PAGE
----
On the other hand, active investors believe that mutual funds are better because they are highly diversified and managed actively by professional portfolio managers.
Overall, if you want the same diversification that you get with mutual funds but with cheaper fees, I recommend ETFs over mutual funds.
Some FAQs on the Best Performing Mutual Funds in Canada
A mutual fund is a good investment for investors looking to gain broader diversification with a small amount. Newbie investors with limited knowledge of the stock market can also invest in mutual funds and have everything done by a professional portfolio manager.
However, mutual funds may not be suitable for investors looking for a low-cost passive portfolio.
Yes. Mutual funds pay investors dividends according to the distribution schedule of the fund manager. Depending on the mutual fund, you may receive the dividends monthly, quarterly or annually.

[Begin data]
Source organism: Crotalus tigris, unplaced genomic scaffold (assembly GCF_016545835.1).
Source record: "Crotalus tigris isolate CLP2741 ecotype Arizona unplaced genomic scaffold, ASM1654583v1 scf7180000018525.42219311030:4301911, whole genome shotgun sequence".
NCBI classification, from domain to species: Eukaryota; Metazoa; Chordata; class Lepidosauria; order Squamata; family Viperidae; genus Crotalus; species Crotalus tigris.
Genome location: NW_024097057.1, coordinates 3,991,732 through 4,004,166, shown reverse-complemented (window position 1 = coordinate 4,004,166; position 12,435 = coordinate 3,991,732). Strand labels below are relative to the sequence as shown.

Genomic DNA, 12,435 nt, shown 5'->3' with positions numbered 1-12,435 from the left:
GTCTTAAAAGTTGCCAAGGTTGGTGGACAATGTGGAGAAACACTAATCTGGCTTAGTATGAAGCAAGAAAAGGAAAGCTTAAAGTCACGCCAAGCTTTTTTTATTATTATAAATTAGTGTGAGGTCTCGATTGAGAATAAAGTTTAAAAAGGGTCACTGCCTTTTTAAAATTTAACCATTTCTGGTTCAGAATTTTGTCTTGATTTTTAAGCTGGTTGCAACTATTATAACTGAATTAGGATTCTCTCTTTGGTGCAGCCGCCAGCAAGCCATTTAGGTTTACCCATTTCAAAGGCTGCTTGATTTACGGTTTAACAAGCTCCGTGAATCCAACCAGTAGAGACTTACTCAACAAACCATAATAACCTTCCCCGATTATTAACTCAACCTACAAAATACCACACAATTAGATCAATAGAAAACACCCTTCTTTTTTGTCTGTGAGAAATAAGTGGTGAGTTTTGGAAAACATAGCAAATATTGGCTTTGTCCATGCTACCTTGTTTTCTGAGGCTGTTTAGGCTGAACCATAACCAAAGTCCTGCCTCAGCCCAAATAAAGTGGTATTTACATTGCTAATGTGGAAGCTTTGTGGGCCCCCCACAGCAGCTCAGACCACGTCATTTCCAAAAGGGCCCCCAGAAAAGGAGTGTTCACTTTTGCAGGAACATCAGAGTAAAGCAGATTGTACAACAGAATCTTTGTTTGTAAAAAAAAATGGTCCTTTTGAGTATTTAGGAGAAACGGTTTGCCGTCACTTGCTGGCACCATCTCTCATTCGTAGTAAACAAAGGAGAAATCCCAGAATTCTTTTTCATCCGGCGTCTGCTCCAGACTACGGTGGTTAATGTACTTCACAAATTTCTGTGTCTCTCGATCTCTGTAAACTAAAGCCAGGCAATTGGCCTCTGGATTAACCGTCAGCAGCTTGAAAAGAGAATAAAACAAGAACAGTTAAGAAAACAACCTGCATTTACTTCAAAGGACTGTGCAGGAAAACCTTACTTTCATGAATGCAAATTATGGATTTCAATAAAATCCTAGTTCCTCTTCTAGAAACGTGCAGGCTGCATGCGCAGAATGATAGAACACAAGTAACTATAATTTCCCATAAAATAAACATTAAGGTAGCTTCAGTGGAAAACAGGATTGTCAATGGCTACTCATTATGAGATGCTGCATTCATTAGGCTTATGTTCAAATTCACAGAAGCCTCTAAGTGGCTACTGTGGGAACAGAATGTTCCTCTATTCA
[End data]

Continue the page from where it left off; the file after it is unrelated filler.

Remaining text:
You can’t go wrong with either stocks or mutual funds depending on your risk tolerance and investment objective. However, buying an individual stock is not only costly but generally riskier compared to mutual funds.
RELATED: Best Dividend ETFs in Canada
The Bottom Line on the Best Mutual Funds in Canada
Mutual funds are one the oldest investment vehicles in Canada that continue to attract investors with different risk levels and investment objectives.
If you’re comfortable with the active investing strategy of mutual funds without minding the costs, the best thing you want to do is to choose the perfect portfolio. The perfect portfolio here means a mutual fund that aligns with your risk tolerance, investment objective, minimum investment budget, and distribution frequency.
With this in mind, I hope you can now identify the perfect mutual fund for your needs based on the above compilation. If you enjoy reading this review, check out our blog section for more related information about the best investment solutions in Canada, such as: